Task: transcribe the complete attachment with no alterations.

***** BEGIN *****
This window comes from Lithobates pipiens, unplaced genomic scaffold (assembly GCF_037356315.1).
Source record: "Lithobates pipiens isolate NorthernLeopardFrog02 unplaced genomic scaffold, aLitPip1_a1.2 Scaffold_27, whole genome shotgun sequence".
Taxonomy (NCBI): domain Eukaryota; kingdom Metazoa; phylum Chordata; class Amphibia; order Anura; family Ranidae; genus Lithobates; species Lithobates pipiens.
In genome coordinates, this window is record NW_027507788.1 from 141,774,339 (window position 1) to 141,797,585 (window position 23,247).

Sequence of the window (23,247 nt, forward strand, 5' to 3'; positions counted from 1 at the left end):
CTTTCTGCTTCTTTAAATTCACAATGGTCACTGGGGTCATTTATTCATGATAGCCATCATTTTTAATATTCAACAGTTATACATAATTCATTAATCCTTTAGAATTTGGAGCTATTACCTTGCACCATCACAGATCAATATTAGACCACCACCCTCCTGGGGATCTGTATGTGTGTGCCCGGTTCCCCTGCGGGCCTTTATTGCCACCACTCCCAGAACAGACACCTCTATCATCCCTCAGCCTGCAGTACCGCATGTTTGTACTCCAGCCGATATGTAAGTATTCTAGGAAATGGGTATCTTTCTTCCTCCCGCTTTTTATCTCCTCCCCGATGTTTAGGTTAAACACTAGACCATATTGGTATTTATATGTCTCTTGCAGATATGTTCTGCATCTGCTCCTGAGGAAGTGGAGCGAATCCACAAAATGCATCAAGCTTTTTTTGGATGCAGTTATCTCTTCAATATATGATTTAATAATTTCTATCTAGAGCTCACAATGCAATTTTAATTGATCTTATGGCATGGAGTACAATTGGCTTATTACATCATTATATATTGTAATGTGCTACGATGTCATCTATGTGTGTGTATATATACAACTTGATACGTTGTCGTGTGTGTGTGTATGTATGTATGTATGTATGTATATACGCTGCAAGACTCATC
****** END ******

This window comes from Lithobates pipiens, unplaced genomic scaffold (assembly GCF_037356315.1).
Source record: "Lithobates pipiens isolate NorthernLeopardFrog02 unplaced genomic scaffold, aLitPip1_a1.2 Scaffold_27, whole genome shotgun sequence".
Taxonomy (NCBI): domain Eukaryota; kingdom Metazoa; phylum Chordata; class Amphibia; order Anura; family Ranidae; genus Lithobates; species Lithobates pipiens.
In genome coordinates, this window is record NW_027507788.1 from 141,774,339 (window position 1) to 141,797,585 (window position 23,247).

Sequence of the window (23,247 nt, forward strand, 5' to 3'; positions counted from 1 at the left end):
CTTTCTGCTTCTTTAAATTCACAATGGTCACTGGGGTCATTTATTCATGATAGCCATCATTTTTAATATTCAACAGTTATACATAATTCATTAATCCTTTAGAATTTGGAGCTATTACCTTGCACCATCACAGATCAATATTAGACCACCACCCTCCTGGGGATCTGTATGTGTGTGCCCGGTTCCCCTGCGGGCCTTTATTGCCACCACTCCCAGAACAGACACCTCTATCATCCCTCAGCCTGCAGTACCGCATGTTTGTACTCCAGCCGATATGTAAGTATTCTAGGAAATGGGTATCTTTCTTCCTCCCGCTTTTTATCTCCTCCCCGATGTTTAGGTTAAACACTAGACCATATTGGTATTTATATGTCTCTTGCAGATATGTTCTGCATCTGCTCCTGAGGAAGTGGAGCGAATCCACAAAATGCATCAAGCTTTTTTTGGATGCAGTTATCTCTTCAATATATGATTTAATAATTTCTATCTAGAGCTCACAATGCAATTTTAATTGATCTTATGGCATGGAGTACAATTGGCTTATTACATCATTATATATTGTAATGTGCTACGATGTCATCTATGTGTGTGTATATATACAACTTGATACGTTGTCGTGTGTGTGTGTATGTATGTATGTATGTATGTATATACGCTGCAAGACTCATC